The Statue of Zeus

Built: About 457 B.C.

Location: Ancient Greek city of Olympia

History: In about 450 B.C., the city of Olympia where the first Olympic Games were held in 776 B.C. -- built a temple to honor the god Zeus.

Many considered the Doric-style temple too simple, so a lavish 40-foot statue of Zeus was commissioned for inside. Athenian sculptor Phidias created an ivory Zeus seated on a throne, draped in a gold robe. Zeus had a wreath around his head and held a figure of his messenger Nike in his right hand, and a scepter in his left.

Eventually, wealthy Greeks decided to move the statue to a palace in Constantinople (present-day Istanbul, Turkey). Their effort prolonged its life, as fire later devastated the Olympia temple. However, the new location couldn't keep Zeus eternally safe: a severe fire destroyed the statue in 462 A.D.

All that remains in Olympia are the temple's fallen columns and the foundation of the building.

The Pharos (Lighthouse) of Alexandria

Built: About 270 B.C.

Location: On ancient island of Pharos in harbor of Alexandria, Egypt

History: Upon its completion, the Alexandria lighthouse -- commonly estimated to have been about 400 feet high -- was one of the tallest structures on Earth. The Greek architect Sostratus designed it during the reign of King Ptolemy II. The Pharos guided sailors into the city harbor for 1,500 years and was the last of the six lost wonders to disappear. Earthquakes toppled it in the 14th century A.D. An Arab traveler made notes in 1166 that provide intricate details on the structure. From his writing, archaeologists have deduced that the lighthouse was constructed in three stages. At the top, a mirror reflected sunlight during the day, and a fire guided sailors at night. The structure was so famous that the word "pharos" came to mean lighthouse in French, Italian and Spanish.

In November 1996, a team of divers searching the Mediterranean Sea claimed to have found the ruins of the fabled lighthouse of Pharos.

The Hanging Gardens of Babylon

Built: About 600 B.C.

Location: In Babylon near modern-day Baghdad, Iraq

History: These gardens -- which may be only a fable -- are said to have been laid out on a brick terrace by King Nebuchadnezzar II for one of his wives. According to the writings of a Babylonian priest, they were approximately 400 feet square and 75 feet above the ground. His account says slaves working in shifts turned screws to lift water from the nearby Euphrates River to irrigate the trees, shrubs and flowers.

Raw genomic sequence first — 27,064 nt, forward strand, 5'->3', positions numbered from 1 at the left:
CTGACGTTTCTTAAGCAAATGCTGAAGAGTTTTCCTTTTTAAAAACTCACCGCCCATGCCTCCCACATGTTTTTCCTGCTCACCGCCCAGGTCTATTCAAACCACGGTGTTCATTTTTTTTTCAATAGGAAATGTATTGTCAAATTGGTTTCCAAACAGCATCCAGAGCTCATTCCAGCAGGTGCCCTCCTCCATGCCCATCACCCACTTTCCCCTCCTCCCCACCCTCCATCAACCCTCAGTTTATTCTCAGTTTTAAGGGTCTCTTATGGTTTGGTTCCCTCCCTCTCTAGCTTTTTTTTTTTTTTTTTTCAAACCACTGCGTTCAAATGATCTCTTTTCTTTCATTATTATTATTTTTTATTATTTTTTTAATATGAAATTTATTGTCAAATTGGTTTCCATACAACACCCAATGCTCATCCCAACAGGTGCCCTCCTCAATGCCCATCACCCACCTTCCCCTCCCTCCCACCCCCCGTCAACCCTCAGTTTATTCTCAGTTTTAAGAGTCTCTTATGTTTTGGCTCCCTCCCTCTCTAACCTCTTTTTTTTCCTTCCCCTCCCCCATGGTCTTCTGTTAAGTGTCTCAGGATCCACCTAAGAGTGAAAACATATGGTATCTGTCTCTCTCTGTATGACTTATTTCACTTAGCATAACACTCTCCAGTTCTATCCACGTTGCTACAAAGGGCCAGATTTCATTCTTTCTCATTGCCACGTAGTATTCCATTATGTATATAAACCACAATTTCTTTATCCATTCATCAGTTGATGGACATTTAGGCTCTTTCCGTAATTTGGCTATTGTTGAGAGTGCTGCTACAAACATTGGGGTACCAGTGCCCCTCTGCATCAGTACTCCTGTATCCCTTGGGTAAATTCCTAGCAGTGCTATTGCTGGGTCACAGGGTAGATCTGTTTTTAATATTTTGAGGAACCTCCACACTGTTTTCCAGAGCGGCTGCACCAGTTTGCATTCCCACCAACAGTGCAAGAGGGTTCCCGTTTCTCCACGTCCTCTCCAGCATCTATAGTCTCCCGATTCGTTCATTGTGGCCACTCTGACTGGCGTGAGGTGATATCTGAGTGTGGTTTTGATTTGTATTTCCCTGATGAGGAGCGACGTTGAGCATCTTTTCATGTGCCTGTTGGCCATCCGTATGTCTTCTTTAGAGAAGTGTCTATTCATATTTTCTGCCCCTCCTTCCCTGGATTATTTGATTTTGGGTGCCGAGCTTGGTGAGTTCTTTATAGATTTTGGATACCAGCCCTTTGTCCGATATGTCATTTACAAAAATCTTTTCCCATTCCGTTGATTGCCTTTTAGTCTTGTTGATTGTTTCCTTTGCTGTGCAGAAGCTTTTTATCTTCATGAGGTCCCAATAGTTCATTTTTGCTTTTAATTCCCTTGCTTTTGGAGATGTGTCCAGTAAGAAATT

The Temple of Artemis (Diana) at Ephesus

Built: About 550 B.C.

Location: In Greek city of Ephesus, on west coast of modern Turkey

History: The great Ionian city of Ephesus was chosen as the site for one of the largest and most complex temples built in ancient times. The Temple of Artemis (Diana) had a marble sanctuary and a tile-covered wooden roof.

Conceived by architect Chersiphron and his son, Metagenes, the temple's inner space featured a double row of at least 106 columns, each believed to be 40 to 60 feet high. The foundation was approximately 200 feet by 400 feet.

The original temple burned in 356 B.C. and was rebuilt on the same foundation. Fire devastated the second temple in 262 A.D., but its foundation and some debris have survived. The British Museum in London counts some of the second temple's sculptures among its treasures.

The Pyramids of Egypt

Built: From about 2700 to 2500 B.C.

Location: Giza, Egypt, on west bank of Nile River near Cairo

History: The Egyptian Pyramids are the oldest and only surviving member of the ancient wonders. Of the 10 pyramids at Giza, the first three are held in the highest regard. The first, and largest, was erected for the Pharaoh Khufu. Known as the Great Pyramid, it rises about 450 feet (having lost about 30 feet off the top over the years) and covers 13 acres. It's believed to have taken thousands of laborers about 10-20 years to build the mammoth Khufu pyramid, using an estimated 2.3 million blocks. By one theory, crews dragged or pushed limestone blocks up mud-slicked ramps to construct the royal tombs.

Many scholars think the pyramid shape was an important religious statement for the Egyptians, perhaps symbolizing the slanting rays of the sun. Some speculate the sloping sides were intended to help the soul of the king climb to the sky and join the gods.

The Mausoleum at Halicarnassus

Built: About 353 B.C.

Location: In what is now southwestern Turkey

History: This enormous white marble tomb was built to hold the remains of Mausolus, a provincial king in the Persian Empire, and his wife, Artemisia. Greek architects Satyrus and Pythius designed the approximately 135-foot-high tomb, and four famous Grecian sculptors added an ornamental frieze (decorated band) around its exterior.

Word of the grandeur of the finished structure spread though the ancient world, and the word "mausoleum" came to represent any large tomb.

The monument was damaged by an earthquake in the early 15th century and eventually disassembled. Only the foundation and some pieces remain. The British Museum in London has several of the mausoleum's sculptures.

The Colossus of Rhodes

Built: Early 200s B.C.

Location: Near harbor of Rhodes, a Greek island in Aegean Sea

History: The Greek sculptor Chares and his shop worked 12 years to build a giant bronze statue in honor of the sun god Helios. The statue, celebrating the unity of Rhodes' three city-states, is believed to have stood on a promontory overlooking the water.

At approximately 120 feet, the bronze Colossus stood almost as high as the Statue of Liberty in the United States. Interior stone blocks and iron bars supported the hollow statue. Just 56 years after it was built, a strong earthquake destroyed it.